With NHS treatment becoming increasingly scarce, Esther Walker highlights the simple steps you can take to help keep your mouth healthy - and avoid all the pain and expense
Brushing: Most tooth decay is a result of insufficient brushing or poor brushing technique. "You should brush at least twice a day," says Janet Clarke, a member of the executive board of the British Dental Association.
"I recommend after breakfast and last thing at night. You need to do it for at least three minutes, which is much longer than people think it is. In areas where there isn't fluoride in the water, it can be a good idea to just spit out the toothpaste but not rinse with water, so that there is a thin coating of fluoride from the toothpaste over the teeth left overnight.
"A lot of people use too much toothpaste. They're encouraged by adverts that show a huge glob of toothpaste on the brush. But actually, most of it goes down the plughole. It doesn't do anything better for you and it's a waste of money. All you need is a pea-sized amount, or even a smear. We tend to recommend a fluoride toothpaste, but other than that, the kind of toothpaste is really up to the individual. All that matters is that you don't choose a paste that makes it unpleasant to brush your teeth. Children can dislike some of the very strong-flavoured mint pastes."
Perhaps even more important than brushing regularly, Clarke says, is brushing properly. "Sawing backwards and forwards is not good - it can develop ridges on the teeth and if you brush too hard, you can cause your gums to recede, which is quite hard to treat and can cause sensitivity. The right way to brush is in circles. To help, divide your mouth up into sections and brush methodically so that you don't miss anything out. The area where the gums meet the teeth is where most plaque collects and does the most damage, so that's a key area. But you mustn't brush too hard or you will damage the gums."
A toothbrush with a large head might seem as if it will do twice the work in half the time, but alas not. "A toothbrush with a small head is best," Clarke says. "A lot of people use a brush with a very big head and I'm not sure why but it's not very effective. There have been lots of tests about the effectiveness of electric toothbrushes - they are more effective than manual brushing, but only if they are used in the right way. Not used properly, they're no better than not-very-good manual brushing."
Toothbrushes need to be changed every three months, definitely before they become tatty. "If your toothbrush is splayed out at the sides, it may be that you are brushing your teeth too hard."
Who hasn't lied to their hygienist about how much they floss? Let's face it, it's pretty boring. But you should really give it a chance, Clarke says. " I am a big fan of flossing, and I think there are lots of benefits. Most people don't like doing it because they have a bad initial experience and then don't want to do it again. Often, they start off with dental floss rather than waxed dental tape. The floss shreds between the teeth, and they saw away at their gums until they bleed, and then understandably think, 'That was horrible, I don't want to do that again'.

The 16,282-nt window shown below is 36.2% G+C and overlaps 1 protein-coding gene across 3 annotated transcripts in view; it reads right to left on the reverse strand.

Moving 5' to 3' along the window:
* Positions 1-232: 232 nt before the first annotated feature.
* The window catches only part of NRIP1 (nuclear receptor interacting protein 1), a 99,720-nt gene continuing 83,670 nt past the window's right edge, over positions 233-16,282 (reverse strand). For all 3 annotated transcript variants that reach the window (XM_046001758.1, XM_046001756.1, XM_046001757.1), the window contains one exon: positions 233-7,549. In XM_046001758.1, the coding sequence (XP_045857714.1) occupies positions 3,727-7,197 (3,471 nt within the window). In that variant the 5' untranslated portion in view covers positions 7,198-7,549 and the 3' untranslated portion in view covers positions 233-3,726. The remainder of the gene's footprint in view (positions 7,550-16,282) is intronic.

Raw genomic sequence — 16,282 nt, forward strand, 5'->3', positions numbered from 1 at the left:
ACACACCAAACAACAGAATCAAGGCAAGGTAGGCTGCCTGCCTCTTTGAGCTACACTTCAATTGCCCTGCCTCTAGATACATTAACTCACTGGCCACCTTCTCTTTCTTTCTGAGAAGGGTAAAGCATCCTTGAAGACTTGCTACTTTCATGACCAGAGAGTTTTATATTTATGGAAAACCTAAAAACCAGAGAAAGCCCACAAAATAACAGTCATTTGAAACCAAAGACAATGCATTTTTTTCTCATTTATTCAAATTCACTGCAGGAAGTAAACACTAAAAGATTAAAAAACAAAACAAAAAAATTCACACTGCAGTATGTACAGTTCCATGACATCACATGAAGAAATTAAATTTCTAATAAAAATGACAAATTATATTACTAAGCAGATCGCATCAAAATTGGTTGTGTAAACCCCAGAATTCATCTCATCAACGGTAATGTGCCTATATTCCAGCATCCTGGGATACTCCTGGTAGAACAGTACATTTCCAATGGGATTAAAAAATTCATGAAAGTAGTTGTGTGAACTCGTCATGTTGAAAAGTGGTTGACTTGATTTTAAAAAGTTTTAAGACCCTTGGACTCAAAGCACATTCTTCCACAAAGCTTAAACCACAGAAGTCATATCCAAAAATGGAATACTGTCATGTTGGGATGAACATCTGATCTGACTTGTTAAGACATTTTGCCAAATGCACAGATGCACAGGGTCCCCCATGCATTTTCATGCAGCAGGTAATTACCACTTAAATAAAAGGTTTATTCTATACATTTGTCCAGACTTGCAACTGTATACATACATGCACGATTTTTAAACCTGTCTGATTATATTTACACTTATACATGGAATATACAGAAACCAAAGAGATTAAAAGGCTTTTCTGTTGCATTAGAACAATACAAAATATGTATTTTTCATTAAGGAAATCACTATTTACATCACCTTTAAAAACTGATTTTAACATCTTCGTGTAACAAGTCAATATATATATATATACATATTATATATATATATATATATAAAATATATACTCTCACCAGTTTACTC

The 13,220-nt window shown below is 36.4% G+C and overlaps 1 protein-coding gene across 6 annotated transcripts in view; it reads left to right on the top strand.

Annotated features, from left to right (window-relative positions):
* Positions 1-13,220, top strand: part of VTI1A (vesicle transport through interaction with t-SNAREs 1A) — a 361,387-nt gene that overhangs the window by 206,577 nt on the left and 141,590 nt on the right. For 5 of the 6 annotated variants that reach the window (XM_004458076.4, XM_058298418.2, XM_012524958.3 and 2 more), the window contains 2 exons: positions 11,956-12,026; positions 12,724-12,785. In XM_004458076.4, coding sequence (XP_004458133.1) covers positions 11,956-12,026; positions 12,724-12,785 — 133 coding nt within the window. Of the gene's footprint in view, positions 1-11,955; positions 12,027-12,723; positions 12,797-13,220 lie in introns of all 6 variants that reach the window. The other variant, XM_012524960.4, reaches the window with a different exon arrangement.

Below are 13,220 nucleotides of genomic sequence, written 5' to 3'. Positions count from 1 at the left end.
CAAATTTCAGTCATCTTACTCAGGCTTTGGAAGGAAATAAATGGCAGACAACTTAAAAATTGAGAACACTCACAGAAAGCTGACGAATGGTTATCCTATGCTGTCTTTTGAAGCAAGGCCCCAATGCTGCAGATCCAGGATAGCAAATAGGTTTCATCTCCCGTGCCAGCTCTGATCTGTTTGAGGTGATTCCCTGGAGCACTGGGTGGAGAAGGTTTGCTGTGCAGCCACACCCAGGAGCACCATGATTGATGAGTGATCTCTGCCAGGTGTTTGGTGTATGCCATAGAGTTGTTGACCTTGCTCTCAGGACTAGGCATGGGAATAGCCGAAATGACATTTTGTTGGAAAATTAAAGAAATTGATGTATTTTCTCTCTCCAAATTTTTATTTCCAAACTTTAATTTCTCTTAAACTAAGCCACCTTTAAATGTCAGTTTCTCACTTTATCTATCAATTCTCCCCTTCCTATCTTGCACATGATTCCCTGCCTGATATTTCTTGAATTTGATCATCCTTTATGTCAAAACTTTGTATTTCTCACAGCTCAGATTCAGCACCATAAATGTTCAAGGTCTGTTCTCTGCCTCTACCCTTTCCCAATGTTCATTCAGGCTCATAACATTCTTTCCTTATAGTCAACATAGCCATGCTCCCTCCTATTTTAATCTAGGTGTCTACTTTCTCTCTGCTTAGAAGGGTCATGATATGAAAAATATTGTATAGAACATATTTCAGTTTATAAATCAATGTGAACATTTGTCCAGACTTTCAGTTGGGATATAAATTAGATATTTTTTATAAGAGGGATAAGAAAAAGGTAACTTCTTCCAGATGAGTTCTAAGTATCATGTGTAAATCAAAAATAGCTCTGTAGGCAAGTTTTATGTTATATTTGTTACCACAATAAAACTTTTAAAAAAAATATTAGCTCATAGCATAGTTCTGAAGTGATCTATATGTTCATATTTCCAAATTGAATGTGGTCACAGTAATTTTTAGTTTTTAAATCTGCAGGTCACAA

"Actually, flossing should be done quite gently. You should wrap the tape between each thumb and forefinger of both hands and then ease it, rather than jam it, between the teeth, and wrap it around each tooth and move the tape gently from side to side, so that you are cleaning the surface area where the teeth meet each other.
"Another mistake people make is to miss out the teeth further back because they're harder to get to. But it's because they are harder to get to that it's important that they are cleaned. That's where you do most of your chewing and where all the food gets stuck."
Mouthwashes are used for two different reasons: to prevent bad breath and to kill plaque (or prevent its build-up). Mouthwashes became popular in the 1960s after a doctor in Denmark discovered that a chlorhexidine compound could prevent the build-up of dental plaque. Since then, the mouthwash market has capitalised. Most brands contain all sorts of active ingredients that claim to reduce plaque build-up. Many also include such a hefty amount of alcohol that it is possible to fail a breathalyser test after rinsing with them.
"Some of the mouthwashes with fluoride are very good, and there are some fantastic mouthwashes available," Clarke says. "However, you shouldn't make the mistake of thinking that they are a substitute for brushing and flossing. Most mouthwashes are useful for making the breath fresh, which is a good thing - it's all part of the grooming process."
Since sugar-free gums came on the market, directly advertised as being good for your teeth, people are chewing with impunity. But as well as costing councils millions of pounds to remove from pavements, chewing gum is controversial as an essential dental health product. "Some gums are helpful, as long as they are sugar-free," says Clarke. "Although, again: chewing gum isn't a substitute for brushing. The gum works by triggering the production of saliva, which neutralises acid in the mouth, so the most effective time to chew gum is just after eating. But it's questionable as to how nice a habit chewing gum is."
Most sugar-free gums are sweetened with xylitol, a sweetener made from birch trees. Some people believe that it can actively help repair minor cavities.